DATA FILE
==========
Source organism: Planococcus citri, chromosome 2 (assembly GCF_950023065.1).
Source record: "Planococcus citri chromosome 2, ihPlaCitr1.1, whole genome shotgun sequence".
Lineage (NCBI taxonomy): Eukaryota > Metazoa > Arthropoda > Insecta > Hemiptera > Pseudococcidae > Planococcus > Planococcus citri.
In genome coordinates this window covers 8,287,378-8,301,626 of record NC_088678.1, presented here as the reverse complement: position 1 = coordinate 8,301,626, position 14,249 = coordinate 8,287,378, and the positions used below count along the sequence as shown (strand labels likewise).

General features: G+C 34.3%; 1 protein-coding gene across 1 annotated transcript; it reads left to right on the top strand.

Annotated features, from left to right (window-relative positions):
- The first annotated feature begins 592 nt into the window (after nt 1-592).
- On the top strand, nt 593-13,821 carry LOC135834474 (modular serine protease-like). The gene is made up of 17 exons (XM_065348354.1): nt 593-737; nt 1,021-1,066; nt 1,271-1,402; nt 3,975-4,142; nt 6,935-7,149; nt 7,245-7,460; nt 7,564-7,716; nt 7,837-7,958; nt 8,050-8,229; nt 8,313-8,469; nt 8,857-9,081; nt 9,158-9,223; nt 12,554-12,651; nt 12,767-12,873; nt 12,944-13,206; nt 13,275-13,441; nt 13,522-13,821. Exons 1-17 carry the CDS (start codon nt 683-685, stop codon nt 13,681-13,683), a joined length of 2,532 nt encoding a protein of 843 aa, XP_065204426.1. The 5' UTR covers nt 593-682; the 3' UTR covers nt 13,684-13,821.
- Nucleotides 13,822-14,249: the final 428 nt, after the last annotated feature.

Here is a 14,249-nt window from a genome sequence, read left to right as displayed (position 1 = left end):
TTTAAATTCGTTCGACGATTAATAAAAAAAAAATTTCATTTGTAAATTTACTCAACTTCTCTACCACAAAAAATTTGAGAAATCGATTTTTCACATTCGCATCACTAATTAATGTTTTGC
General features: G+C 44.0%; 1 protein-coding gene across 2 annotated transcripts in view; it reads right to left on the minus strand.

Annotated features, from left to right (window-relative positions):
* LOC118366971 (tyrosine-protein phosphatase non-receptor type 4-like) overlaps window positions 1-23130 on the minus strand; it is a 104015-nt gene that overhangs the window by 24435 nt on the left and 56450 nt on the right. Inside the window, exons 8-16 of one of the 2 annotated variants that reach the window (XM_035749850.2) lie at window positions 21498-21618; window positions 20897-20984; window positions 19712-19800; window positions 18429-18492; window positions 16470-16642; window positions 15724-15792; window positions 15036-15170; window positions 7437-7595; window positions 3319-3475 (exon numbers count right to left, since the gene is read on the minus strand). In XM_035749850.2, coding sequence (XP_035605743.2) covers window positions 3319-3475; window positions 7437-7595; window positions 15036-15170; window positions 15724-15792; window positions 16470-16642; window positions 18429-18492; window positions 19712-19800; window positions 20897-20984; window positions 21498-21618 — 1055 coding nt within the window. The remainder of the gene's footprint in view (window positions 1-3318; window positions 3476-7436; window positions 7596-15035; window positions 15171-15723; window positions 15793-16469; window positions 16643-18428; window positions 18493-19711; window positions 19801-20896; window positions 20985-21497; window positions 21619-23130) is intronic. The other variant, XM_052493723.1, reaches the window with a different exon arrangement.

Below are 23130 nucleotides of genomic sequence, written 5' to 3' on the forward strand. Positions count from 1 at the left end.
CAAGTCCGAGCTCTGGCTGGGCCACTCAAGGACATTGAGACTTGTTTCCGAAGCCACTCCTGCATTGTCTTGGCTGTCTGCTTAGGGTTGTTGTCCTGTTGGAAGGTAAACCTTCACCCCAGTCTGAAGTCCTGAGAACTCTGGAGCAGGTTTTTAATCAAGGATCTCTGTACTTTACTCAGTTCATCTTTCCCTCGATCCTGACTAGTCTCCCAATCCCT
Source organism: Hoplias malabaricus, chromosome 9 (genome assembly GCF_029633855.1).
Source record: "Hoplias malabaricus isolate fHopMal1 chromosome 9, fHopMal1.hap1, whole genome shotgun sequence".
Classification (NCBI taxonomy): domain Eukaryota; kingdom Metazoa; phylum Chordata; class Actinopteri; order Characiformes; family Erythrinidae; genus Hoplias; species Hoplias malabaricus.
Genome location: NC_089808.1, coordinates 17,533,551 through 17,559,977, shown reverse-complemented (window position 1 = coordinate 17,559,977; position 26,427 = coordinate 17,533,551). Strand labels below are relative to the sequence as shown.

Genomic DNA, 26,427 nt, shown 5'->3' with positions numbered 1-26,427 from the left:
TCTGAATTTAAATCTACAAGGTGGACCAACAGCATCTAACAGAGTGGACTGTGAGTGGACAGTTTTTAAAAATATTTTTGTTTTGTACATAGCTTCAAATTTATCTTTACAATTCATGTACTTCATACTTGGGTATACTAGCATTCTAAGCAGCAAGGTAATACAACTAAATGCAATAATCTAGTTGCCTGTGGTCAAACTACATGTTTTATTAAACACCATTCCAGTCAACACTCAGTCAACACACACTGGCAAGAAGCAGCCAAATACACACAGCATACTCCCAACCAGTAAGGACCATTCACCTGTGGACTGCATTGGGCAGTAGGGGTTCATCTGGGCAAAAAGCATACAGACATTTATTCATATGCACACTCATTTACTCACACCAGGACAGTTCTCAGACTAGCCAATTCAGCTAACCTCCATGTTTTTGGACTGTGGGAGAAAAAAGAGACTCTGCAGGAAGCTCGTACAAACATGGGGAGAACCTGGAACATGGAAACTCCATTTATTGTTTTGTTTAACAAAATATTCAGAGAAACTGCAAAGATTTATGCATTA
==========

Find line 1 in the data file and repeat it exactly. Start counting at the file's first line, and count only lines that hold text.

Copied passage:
Source organism: Planococcus citri, chromosome 2 (assembly GCF_950023065.1).